Representation In The Media Essays

The Representation Of Females In The Media

The Representation of Females in the Media

It is generally accepted that the media, primarily television, 'lags'
behind reality and current social trends (Butler and Paisley, 1980)
(Gunter, Television and Sex Role Stereotyping). However, This does not
make the way women are portrayed in the media any better. Women are
not only under-represented in the media but more importantly are
portrayed to be "half clad, half witted and needing to be rescued by
quick thinking fully clothed men" (Stereotypes, Adelson 1990). Women
are most commonly portrayed as sexual objects and housewives; whose
lives revolve around landing the right man. "When women are in the
news, their role is often trivialized. World leaders are described in
terms of their hats or dress designers" (Benedict, Virgin or Vamp,
1992). Women are portrayed as jealous and insecure, and often
neurotic. This type of unrealistic ideal portrayed in the media is
being forced upon society today, and is having serious negative
effects on the way women are being viewed and treated in society. Most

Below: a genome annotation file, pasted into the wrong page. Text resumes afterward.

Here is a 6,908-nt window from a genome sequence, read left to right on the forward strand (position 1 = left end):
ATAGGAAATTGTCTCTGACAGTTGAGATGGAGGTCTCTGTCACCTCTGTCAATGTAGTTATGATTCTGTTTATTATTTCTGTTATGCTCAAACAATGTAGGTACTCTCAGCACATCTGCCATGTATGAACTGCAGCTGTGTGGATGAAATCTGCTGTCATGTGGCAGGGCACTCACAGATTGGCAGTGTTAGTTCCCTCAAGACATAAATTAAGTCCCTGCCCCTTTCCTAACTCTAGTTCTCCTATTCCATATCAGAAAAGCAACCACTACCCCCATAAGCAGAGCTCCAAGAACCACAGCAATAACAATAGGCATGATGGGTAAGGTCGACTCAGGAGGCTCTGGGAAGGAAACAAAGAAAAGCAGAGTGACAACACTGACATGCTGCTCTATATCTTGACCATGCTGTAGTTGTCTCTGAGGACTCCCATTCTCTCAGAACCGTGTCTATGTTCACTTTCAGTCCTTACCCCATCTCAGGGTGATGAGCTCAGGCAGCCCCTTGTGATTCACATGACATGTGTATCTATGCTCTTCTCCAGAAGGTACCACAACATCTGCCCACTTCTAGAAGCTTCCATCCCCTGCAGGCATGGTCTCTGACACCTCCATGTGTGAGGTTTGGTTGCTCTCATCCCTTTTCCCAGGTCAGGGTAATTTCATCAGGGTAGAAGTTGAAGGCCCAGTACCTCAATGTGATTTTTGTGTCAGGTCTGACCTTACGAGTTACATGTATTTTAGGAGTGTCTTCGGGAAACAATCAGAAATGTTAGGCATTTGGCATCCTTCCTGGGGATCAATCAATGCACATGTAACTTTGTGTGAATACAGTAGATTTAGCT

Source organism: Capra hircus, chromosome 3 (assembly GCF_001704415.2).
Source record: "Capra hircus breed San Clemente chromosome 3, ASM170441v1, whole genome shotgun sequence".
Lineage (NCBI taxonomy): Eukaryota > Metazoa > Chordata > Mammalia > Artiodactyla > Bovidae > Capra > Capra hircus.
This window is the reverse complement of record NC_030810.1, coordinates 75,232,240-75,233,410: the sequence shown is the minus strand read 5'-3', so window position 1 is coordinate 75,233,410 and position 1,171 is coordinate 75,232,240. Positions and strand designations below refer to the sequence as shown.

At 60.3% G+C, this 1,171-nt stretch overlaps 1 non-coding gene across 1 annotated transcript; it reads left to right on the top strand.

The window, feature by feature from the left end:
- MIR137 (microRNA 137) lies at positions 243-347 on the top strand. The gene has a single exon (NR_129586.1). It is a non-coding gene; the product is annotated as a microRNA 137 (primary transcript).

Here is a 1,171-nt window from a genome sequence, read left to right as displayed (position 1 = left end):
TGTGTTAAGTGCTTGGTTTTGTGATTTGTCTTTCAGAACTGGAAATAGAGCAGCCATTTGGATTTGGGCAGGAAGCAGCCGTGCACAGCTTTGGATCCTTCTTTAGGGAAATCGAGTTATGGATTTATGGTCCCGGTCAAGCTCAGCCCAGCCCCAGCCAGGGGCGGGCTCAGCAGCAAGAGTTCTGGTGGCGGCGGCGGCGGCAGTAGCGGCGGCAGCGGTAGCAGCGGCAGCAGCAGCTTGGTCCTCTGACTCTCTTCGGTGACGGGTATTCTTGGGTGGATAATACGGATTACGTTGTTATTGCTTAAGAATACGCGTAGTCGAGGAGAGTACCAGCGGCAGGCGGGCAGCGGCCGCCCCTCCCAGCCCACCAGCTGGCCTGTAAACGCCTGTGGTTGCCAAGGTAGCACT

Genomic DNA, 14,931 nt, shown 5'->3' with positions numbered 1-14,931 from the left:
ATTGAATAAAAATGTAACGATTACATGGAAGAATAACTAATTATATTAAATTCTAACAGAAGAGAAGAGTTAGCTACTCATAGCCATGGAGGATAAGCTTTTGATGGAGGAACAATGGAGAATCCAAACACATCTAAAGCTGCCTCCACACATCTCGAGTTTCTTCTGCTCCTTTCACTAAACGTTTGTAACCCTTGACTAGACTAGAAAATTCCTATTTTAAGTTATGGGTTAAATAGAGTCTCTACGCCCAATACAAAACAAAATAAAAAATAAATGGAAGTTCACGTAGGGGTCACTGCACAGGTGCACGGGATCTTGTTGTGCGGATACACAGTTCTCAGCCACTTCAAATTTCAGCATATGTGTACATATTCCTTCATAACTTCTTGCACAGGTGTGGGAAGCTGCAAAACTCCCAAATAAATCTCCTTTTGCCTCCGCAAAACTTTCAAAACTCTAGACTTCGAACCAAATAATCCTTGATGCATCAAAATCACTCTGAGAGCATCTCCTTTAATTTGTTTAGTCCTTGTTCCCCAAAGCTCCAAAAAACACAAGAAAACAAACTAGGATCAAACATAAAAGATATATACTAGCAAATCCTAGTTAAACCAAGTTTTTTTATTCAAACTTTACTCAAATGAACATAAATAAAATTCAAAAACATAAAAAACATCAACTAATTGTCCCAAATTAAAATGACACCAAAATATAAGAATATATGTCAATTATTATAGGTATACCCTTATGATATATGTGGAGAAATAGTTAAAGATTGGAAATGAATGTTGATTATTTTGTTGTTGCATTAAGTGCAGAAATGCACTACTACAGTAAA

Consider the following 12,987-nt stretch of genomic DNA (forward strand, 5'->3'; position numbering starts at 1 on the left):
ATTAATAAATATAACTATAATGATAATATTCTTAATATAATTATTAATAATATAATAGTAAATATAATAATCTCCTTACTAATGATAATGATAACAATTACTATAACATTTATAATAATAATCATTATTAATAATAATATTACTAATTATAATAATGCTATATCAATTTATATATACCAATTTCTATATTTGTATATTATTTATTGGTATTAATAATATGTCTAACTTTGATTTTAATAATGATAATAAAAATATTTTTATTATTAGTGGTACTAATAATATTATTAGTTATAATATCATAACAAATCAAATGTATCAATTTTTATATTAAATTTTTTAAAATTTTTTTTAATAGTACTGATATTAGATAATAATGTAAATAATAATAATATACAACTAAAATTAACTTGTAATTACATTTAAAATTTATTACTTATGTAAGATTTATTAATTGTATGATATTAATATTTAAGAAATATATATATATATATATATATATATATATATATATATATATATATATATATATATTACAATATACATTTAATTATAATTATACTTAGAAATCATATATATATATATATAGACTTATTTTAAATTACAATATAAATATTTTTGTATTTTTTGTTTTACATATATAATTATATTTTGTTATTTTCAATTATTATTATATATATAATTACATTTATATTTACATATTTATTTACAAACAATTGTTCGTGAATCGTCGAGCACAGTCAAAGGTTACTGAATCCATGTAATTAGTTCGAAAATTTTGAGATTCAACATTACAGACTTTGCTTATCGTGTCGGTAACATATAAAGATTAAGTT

media forms are similar in the portrayal of women (for example,
television, magazines, and newspapers), however; the advertising
industry takes the stereotype of women to the edge and are branded as
being the worst mediums in the portrayal of women.

Stereotypes are conventional, oversimplified conceptions, opinions or
images. Stereotypes exist as they are of cognitive importance to
humans. It may be argued therefore, the process of stereotyping is a
necessity, so we can make sense of the world and our environment. They
allow people to do less searching when looking for evaluations of
people and behaviours. They also give specific cultures a sense of
belonging and an identity. Therefore humans will continue to
stereotype whether we like it or not. The media uses stereotypes in
order to relate to audiences. However, gender based stereotypes
towards women in the media should be changed, but how? When the media
changes perhaps the stereotypes of women in real life will also begin
to alter…

According to Gunter stereotyping can be divided into sex role
stereotyping and sex trait stereotyping. Sex role stereotyping of a
female is, for example, the beliefs held about the value of the family
and the role of a woman in society. This sex role of women has changed
in society in recent years with many women taking part in activities